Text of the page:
3 thoughts on “A fundamental of creativity”

  1. Creativity in the culinary world is quite different from creativity in the computer game world.

    In 30+ years, I’ve met any number of “game designers” who are convinced that they have the a truly different and ground-breaking product. In other words, they are selling themselves as pioneers on the Blue Ocean.

    In almost every case, when I examined their product in more detail, I discovered a variety of flaws and drawbacks that could have been avoided if they were more familiar with past games – from the German “Kriegspiels” of the early 1800s, to H.G.Well’s “Little Wars,” Donald Featherstone’s books, the many paper games (both wargames, CCGs and RPGs) from the late 1960’s through the late 1980’s, and of course the many computer games from that point until now.

    In my experience creativity in game design is alchemy – you mix a little or this, a little of that, add a few dashes of novelty, and you have a potential new title. I have seen fabulously creative products, and they were invariably products of the above alchemy. The designer(s) could point to features that had been successful, and what new or semi-new ingredients they had added.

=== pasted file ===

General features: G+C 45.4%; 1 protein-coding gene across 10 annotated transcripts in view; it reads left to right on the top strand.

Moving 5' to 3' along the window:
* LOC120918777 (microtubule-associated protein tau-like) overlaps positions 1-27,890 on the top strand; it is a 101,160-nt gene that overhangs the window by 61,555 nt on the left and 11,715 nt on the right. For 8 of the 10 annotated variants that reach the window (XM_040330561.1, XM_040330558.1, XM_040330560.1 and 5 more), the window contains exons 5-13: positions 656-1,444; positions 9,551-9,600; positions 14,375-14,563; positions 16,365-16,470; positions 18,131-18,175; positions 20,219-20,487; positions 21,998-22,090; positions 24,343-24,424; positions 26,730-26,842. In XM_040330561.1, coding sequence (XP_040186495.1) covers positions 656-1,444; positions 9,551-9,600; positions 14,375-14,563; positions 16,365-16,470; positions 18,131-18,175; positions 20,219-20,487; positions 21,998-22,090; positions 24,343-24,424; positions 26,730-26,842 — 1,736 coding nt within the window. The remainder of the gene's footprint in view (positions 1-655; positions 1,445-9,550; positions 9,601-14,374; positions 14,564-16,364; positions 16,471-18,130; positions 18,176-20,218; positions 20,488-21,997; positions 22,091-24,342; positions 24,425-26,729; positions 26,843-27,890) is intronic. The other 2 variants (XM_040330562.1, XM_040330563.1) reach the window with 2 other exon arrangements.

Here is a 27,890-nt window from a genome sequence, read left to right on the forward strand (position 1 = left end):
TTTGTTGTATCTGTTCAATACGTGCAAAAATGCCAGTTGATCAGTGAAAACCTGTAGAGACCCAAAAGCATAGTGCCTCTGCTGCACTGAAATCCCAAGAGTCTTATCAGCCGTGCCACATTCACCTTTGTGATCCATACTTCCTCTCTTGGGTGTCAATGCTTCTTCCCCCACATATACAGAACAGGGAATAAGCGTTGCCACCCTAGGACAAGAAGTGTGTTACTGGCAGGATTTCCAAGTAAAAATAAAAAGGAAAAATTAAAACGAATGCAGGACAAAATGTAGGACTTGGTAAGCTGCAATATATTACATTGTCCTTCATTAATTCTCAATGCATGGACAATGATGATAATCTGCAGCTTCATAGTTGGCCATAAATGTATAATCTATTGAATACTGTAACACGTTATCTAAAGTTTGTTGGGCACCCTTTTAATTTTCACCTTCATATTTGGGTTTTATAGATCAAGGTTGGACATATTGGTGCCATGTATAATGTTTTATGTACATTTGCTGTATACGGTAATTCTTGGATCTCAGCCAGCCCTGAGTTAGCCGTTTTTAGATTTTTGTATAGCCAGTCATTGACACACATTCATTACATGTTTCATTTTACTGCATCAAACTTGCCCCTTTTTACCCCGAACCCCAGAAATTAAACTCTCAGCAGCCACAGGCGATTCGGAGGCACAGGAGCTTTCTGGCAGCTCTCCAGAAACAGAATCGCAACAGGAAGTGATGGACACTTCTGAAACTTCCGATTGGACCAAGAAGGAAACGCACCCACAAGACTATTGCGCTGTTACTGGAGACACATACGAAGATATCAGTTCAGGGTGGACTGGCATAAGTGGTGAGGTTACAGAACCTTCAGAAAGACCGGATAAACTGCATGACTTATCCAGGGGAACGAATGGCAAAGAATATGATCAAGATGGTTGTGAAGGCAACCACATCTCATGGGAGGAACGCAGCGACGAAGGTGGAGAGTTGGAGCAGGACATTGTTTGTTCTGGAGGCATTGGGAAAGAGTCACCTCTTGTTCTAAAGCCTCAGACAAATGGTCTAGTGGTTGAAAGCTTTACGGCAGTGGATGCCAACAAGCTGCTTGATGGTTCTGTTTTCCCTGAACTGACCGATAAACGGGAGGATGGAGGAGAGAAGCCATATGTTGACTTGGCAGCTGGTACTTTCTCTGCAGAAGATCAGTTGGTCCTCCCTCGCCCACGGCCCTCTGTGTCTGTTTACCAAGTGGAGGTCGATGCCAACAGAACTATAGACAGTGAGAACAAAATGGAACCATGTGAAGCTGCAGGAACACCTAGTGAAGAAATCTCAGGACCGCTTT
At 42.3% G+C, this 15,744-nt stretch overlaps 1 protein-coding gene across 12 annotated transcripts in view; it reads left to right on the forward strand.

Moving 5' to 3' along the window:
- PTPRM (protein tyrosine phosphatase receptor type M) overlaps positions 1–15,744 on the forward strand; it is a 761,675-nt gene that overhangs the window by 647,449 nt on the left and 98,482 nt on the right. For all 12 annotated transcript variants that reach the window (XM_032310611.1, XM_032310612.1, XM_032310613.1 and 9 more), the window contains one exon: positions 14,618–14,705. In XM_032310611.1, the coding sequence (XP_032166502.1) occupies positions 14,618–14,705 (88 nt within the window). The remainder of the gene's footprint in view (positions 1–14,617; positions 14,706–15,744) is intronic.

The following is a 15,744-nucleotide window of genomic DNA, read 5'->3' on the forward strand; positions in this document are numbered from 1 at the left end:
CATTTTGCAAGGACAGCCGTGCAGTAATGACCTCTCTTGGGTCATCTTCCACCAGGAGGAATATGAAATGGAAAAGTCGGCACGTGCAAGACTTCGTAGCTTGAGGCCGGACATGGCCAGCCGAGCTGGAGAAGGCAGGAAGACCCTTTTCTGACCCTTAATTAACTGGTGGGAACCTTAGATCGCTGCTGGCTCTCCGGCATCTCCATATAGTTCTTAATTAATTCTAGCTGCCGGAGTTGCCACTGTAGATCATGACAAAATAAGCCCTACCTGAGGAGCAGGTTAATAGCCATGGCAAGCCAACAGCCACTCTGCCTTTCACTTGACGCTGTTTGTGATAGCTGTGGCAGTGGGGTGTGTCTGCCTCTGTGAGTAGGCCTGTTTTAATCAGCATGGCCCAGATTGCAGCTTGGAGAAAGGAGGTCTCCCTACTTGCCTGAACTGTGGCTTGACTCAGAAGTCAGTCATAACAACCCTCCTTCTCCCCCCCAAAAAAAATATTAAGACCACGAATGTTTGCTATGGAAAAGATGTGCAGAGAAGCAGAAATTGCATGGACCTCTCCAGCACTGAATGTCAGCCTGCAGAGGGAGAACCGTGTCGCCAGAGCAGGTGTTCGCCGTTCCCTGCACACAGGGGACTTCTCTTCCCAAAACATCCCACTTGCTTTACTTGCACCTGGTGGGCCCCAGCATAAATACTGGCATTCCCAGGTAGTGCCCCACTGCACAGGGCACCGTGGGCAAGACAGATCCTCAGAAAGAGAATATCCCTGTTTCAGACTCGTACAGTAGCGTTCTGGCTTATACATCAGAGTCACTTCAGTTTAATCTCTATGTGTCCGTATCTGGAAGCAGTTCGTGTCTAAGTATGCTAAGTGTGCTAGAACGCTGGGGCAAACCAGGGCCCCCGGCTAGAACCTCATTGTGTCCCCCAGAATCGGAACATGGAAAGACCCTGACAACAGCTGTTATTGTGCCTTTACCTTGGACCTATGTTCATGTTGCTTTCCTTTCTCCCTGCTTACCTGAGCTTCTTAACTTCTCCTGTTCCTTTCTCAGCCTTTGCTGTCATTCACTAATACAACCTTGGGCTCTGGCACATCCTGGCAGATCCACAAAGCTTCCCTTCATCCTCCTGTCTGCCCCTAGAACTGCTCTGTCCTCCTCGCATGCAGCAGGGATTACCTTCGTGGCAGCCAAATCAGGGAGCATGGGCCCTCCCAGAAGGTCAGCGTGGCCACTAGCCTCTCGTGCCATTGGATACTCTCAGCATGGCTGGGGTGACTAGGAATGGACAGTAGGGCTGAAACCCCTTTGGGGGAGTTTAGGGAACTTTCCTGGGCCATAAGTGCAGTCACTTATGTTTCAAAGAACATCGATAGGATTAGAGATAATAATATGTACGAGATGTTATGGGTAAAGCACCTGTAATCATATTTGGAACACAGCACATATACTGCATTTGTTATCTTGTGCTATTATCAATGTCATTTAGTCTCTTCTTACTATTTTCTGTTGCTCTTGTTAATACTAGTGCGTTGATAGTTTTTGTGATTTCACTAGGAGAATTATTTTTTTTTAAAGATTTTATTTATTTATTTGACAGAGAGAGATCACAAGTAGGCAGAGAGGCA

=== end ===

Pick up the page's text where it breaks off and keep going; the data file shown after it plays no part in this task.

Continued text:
Deliberately ignoring past experience, especially in a field with generations of hard-won experience, is like deliberately seeking a lobotomy for the sake of creativity.

    Furthermore, part of that past experience is understanding what did and did not appeal to customers, and why. A good game designer must ALWAYS have a potential audience in mind for each product. Otherwise, multi-person, multi-month (or multi-year) development teams can burn money to build a game with an audience of one – the original game designer!

    In short, I do not believe Chef Ferran Adria’s example is that useful in the world of computer games.

    – Arnold Hendrick


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